Photo library: Cities 2

first_imgClick on a thumbnail for a low-resolution image, or right-click on the link below it to download a high-resolution copy of the image.» Download Cities contact sheet (508KB) » Download full image library contact sheet (10.5MB) Johannesburg, Gautengprovince: The city centreskyline, with the Noord Streetminibus taxi rank in theforeground. Photo: Chris Kirchhoff, MediaClubSouthAfrica.com » Download high-res image Johannesburg, Gautengprovince: The city centre’sfinancial district. Photo: Chris Kirchhoff, MediaClubSouthAfrica.com » Download high-res image Johannesburg, Gautengprovince: A view of the citycentre skyline at sunsetfrom the rooftop of theOribi Hotel in Troyeville. Photo: Chris Kirchhoff, MediaClubSouthAfrica.com » Download high-res image Johannesburg, Gautengprovince: A view of the citycentre skyline at sunsetfrom the rooftop of theOribi Hotel in Troyeville. Photo: Chris Kirchhoff, MediaClubSouthAfrica.com » Download high-res image Johannesburg, Gautengprovince: A view of the citycentre skyline at sunsetfrom the rooftop of theOribi Hotel in Troyeville. Photo: Chris Kirchhoff, MediaClubSouthAfrica.com » Download high-res image Johannesburg, Gautengprovince: A view of the citycentre skyline at sunsetfrom the rooftop of theOribi Hotel in Troyeville. Photo: Chris Kirchhoff, MediaClubSouthAfrica.com » Download high-res image Johannesburg, Gautengprovince: A view of the citycentre skyline at sunsetfrom the rooftop of theOribi Hotel in Troyeville. Photo: Chris Kirchhoff, MediaClubSouthAfrica.com » Download high-res image Johannesburg, Gautengprovince: Minibus taxis jamKlein Street in the city centre. Photo: Chris Kirchhoff, MediaClubSouthAfrica.com » Download high-res image Johannesburg, Gautengprovince: Minibus taxis jamKlein Street in the city centre. Photo: Chris Kirchhoff, MediaClubSouthAfrica.com » Download high-res imageCITIES 2: {loadposition cities}Having trouble downloading high-resolution images? Queries about the image library?Email Janine Erasmus at [email protected]last_img read more

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Using Compound Clips in DaVinci Resolve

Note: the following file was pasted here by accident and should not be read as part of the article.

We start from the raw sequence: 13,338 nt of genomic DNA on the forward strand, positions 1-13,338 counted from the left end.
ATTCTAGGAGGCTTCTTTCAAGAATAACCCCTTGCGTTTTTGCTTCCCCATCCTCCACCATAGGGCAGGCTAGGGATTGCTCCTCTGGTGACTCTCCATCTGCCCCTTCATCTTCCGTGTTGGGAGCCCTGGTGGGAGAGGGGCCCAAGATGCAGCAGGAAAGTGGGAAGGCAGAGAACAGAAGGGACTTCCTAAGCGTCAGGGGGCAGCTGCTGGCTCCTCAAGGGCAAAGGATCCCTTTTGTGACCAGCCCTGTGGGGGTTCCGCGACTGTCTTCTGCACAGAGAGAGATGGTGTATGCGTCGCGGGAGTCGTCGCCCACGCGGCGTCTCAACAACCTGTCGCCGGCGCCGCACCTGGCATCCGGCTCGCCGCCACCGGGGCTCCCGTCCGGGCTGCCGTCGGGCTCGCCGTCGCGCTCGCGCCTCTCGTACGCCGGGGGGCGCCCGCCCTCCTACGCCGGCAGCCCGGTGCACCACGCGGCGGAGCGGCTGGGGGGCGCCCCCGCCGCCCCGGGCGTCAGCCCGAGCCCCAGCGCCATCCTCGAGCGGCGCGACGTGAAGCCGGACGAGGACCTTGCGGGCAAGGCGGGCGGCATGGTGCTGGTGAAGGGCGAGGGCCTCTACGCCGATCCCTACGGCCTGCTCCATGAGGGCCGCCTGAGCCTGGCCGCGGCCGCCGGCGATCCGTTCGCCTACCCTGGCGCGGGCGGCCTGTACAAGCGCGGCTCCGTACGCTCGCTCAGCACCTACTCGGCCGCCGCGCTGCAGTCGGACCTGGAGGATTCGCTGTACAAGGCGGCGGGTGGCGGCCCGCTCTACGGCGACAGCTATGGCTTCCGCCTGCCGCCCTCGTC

first_imgYou can also choose whether to group the audio as Single Adaptive, which will cluster them together as its own group, or as Multiple Mono, which retains the audio stems for further editing, but it will make a sort of mixdown of them (see image below).You may choose to employ this method as an easier way to send stems, but it can be cumbersome when editing further. Here’s an example of choosing the Single Adaptive audio mode. All audio is “mixed” down to one channel:Here’s an example of choosing the Multiple Mono audio mode. All audio is kept as discrete channels that are the length of the compound clip, regardless of the original audio durations. Unlink clips before executing New Compound Clip to process audio clips separately from video. Right-click and uncheck Clip Link.Adjusting the Compound ClipTo modify the compound clip, right-click on it and select Open in Timeline. This will “zoom into” the compound clip to allow for further changes.The choice to utilize compound clips during the editing process may not be ideal for grading. DaVinci Resolve grades compounds as a single clip, but shots containing different setups will most likely not receive the same grade, and decomposing the clip may disrupt what you’ve created in the edit.To color each clip separately, step into the compound clip using Open in Timeline, switch to the Color page and grade as normal. To step back out of the compound, click on the name of your master sequence. Compound clips are a great way to group multiple clips together in DaVinci Resolve. Here’s how to use them.Similar to grouped clips and compound nodes used during the grading process, compound clips allow users to cluster clips together in the Edit and Color pages. DaVinci Resolve’s compound clip functionality is essentially a grouping feature that works much like those in other nonlinear editing programs. Here’s how to make the most of compound clips in DaVinci Resolve.Lasso or command-click the shots to be grouped together and right-click on them. At the top of the menu, choose New Compound Clip. Compound clips don’t necessarily need to be in sequence with one another.You’ll get a dialogue box that enables you to give a specific name to the compound clip. After clicking Create, the compound clip will show up in your Media Pool as a project element. After executing the New Compound Clip command, a dialogue box pops up, allowing you to name the compound clip and process the audio in one of two ways (see below). Decomposing Compound ClipsYou can get rid of a compound clip just as easily as making one. Select the compound and right-click on it, and choose Decompose in Place.See below for the result. The result places the innards of the compound clip where it once was in the timeline.Have any tips for creating compound clips? Share in the comments below. Frankly, you may find that both audio modes disturb the integrity of your audio edits, as frequently one performs different functions on audio than video. To retain your audio edits as they were before creating the compound clip, make sure your video clips are unlinked by selecting them, right-clicking, and deselect Clip Link.last_img read more

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